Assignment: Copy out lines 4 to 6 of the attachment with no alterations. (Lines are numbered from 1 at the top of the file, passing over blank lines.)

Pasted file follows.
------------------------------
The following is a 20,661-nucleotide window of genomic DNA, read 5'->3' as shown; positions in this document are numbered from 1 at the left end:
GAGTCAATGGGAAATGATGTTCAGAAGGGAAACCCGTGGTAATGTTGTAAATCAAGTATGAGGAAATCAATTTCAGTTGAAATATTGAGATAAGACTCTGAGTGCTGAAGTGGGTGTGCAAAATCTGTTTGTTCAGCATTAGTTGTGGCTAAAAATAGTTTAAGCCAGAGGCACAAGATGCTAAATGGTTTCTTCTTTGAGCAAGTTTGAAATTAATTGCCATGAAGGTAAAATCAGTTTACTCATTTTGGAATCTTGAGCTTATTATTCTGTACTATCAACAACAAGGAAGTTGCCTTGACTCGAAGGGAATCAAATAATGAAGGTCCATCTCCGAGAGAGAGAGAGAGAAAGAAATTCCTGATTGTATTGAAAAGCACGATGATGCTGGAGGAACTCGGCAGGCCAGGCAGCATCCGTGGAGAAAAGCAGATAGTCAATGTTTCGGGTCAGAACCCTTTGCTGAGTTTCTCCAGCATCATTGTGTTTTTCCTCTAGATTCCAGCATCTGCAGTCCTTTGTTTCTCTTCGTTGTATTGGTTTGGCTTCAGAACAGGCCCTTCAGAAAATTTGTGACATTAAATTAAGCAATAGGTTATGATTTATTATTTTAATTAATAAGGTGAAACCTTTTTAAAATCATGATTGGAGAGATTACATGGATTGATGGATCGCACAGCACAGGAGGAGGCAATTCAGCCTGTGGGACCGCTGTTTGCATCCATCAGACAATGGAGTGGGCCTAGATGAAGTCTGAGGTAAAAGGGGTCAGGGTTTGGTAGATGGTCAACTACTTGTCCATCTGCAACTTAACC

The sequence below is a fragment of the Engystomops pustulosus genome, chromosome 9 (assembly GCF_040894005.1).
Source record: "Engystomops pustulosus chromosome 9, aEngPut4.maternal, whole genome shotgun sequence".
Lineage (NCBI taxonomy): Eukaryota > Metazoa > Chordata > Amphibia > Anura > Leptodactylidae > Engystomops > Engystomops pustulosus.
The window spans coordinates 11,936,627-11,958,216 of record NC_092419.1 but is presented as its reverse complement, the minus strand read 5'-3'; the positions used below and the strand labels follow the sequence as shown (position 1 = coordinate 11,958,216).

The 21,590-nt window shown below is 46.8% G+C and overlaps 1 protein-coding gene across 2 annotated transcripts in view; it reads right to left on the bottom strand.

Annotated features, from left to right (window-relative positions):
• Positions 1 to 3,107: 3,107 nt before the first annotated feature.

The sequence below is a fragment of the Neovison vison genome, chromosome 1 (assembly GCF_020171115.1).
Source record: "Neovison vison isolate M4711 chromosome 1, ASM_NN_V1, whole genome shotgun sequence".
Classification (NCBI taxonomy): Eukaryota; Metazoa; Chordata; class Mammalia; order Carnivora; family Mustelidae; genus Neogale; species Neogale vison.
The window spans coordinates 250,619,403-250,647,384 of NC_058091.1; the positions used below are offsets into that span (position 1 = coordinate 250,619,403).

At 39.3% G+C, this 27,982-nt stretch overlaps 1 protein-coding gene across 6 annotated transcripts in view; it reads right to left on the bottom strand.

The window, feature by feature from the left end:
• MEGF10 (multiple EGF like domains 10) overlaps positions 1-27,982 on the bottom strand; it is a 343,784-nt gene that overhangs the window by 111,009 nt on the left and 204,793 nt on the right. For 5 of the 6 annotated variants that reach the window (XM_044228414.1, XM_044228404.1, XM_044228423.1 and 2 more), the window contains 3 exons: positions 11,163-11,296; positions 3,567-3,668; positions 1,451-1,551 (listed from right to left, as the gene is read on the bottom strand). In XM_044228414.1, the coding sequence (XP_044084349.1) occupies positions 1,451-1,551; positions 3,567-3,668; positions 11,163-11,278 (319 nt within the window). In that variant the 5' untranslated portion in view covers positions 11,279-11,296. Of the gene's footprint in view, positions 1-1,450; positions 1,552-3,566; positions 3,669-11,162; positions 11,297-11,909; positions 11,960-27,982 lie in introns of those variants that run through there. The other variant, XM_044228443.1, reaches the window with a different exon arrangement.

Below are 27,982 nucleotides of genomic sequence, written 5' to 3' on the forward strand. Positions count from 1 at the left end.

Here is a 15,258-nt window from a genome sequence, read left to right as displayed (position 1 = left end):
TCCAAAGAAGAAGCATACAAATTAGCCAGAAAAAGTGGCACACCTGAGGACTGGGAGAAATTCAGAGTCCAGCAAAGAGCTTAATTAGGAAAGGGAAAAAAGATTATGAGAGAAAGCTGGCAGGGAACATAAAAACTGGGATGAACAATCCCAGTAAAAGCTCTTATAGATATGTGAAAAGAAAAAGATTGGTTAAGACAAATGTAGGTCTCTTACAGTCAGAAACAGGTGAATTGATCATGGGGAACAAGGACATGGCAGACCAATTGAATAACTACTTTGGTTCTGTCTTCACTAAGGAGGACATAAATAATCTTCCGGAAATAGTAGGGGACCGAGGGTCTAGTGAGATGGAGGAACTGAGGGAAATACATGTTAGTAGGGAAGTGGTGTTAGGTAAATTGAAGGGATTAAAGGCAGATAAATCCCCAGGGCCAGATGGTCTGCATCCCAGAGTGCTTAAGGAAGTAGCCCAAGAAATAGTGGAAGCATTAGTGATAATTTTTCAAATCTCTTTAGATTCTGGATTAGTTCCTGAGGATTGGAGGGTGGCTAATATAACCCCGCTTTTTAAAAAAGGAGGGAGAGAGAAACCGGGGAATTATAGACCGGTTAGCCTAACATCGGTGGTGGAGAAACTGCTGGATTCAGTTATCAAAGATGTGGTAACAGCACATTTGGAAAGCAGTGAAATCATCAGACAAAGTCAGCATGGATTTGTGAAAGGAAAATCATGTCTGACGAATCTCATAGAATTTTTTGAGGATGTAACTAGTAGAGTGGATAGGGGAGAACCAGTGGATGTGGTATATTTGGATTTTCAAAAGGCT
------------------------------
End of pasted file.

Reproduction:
Source record: "Engystomops pustulosus chromosome 9, aEngPut4.maternal, whole genome shotgun sequence".
Lineage (NCBI taxonomy): Eukaryota > Metazoa > Chordata > Amphibia > Anura > Leptodactylidae > Engystomops > Engystomops pustulosus.
The window spans coordinates 11,936,627-11,958,216 of record NC_092419.1 but is presented as its reverse complement, the minus strand read 5'-3'; the positions used below and the strand labels follow the sequence as shown (position 1 = coordinate 11,958,216).